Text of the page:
Structural Fasteners – Special Purpose Fasteners – Blind Rivets

in Aircraft Metal Structural Repair

Special Purpose Fasteners

Special purpose fasteners are designed for applications in which fastener strength, ease of installation, or temperature properties of the fastener require consideration. Solid shank rivets have been the preferred construction method for metal aircraft for many years because they fill up the hole, which results in good load transfer, but they are not always ideal. For example, the attachment of many nonstructural parts (aircraft interior furnishings, flooring, deicing boots, etc.) do not need the full strength of solid shank rivets.


To install solid shank rivets, the aircraft technician must have access to both sides of a riveted structure or structural part. There are many places on an aircraft where this access is impossible or where limited space does not permit the use of a bucking bar. In these instances, it is not possible to use solid shank rivets, and special fasteners have been designed that can be bucked from the front. [Figure 4-101] There are also areas of high loads, high fatigue, and bending on aircraft. Although the shear loads of riveted joints are very good, the tension, or clamp-up, loads are less than ideal.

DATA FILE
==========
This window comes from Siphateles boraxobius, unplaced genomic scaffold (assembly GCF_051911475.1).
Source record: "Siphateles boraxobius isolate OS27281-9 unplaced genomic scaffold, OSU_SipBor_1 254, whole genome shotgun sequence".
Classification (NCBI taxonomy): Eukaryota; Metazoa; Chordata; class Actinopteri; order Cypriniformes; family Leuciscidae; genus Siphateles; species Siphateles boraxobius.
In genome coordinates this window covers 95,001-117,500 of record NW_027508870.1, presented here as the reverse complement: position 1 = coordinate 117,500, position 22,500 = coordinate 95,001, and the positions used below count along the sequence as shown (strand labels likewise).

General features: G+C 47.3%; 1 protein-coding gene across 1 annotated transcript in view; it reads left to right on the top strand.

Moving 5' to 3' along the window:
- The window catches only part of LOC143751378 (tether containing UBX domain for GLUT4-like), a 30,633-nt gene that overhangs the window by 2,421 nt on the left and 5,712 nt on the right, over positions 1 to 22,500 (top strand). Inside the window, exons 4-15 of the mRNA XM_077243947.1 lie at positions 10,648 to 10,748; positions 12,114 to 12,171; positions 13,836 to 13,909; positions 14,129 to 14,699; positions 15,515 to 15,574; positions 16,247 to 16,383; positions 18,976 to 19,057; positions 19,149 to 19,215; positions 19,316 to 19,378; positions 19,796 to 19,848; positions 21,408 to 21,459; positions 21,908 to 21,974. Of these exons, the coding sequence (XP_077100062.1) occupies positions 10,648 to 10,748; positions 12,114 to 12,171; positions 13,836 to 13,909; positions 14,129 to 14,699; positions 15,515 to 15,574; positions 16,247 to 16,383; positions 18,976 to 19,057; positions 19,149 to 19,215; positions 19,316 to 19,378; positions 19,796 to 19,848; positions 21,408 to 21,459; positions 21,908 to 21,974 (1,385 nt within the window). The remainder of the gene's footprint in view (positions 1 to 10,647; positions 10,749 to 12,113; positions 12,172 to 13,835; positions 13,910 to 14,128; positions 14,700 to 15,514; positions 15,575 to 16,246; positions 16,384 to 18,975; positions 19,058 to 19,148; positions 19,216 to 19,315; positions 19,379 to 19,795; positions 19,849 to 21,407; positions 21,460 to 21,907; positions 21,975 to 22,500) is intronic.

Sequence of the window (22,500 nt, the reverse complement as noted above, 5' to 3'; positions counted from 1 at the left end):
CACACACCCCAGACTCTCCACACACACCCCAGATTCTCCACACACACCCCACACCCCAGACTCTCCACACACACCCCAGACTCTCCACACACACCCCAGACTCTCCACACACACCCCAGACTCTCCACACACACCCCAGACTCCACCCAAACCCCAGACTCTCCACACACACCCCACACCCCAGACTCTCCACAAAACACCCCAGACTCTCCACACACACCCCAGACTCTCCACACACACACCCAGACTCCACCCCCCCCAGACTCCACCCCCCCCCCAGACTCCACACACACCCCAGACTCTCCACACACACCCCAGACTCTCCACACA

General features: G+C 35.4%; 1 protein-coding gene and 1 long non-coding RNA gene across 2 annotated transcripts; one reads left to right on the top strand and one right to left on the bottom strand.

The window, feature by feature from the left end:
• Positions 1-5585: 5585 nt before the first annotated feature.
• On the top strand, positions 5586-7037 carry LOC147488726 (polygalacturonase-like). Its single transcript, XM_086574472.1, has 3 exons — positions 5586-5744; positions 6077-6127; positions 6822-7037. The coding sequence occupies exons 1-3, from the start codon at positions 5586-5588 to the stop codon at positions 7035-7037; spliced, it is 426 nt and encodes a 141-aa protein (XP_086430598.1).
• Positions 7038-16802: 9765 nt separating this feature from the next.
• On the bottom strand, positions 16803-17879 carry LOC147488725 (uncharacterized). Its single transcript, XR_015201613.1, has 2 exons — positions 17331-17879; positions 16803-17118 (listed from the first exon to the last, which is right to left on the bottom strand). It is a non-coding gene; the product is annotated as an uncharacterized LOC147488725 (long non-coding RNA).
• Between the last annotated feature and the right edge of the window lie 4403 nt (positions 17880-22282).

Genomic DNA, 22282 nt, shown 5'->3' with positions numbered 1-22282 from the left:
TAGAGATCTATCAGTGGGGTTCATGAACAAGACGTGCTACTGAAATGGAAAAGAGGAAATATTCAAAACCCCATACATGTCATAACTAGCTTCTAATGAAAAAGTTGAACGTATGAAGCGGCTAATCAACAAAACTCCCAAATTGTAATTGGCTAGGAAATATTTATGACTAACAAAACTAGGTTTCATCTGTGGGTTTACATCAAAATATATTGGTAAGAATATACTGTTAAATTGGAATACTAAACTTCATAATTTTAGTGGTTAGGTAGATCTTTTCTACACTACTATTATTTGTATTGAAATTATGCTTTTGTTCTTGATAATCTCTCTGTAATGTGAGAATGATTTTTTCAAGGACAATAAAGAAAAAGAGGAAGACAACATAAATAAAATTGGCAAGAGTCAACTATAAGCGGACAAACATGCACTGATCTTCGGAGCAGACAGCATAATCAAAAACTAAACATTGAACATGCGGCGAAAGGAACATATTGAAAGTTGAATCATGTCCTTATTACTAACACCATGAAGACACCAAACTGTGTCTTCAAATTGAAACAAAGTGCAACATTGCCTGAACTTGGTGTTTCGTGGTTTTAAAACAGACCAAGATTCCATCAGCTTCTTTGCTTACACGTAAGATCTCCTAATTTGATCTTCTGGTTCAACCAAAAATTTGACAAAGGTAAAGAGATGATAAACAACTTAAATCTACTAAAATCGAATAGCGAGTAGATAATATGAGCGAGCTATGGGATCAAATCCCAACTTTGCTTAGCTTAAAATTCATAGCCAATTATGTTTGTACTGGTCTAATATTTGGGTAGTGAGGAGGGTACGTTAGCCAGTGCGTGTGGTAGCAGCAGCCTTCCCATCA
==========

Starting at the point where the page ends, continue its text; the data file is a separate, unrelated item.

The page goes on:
Figure 4-101. Assorted fasteners.

Figure 4-101. Assorted fasteners.

Special purpose fasteners are sometimes lighter than solid shank rivets, yet strong enough for their intended use. These fasteners are manufactured by several corporations and have unique characteristics that require special installation tools, special installation procedures, and special removal procedures. Because these fasteners are often inserted in locations where one head, usually the shop head, cannot be seen, they are called blind rivets or blind fasteners.

Typically, the locking characteristics of a blind rivet are not as good as a driven rivet. Therefore, blind rivets are usually not used when driven rivets can be installed. Blind rivets shall not be used:

  1. In fluid-tight areas.
  2. On aircraft in air intake areas where rivet parts may be ingested by the engine.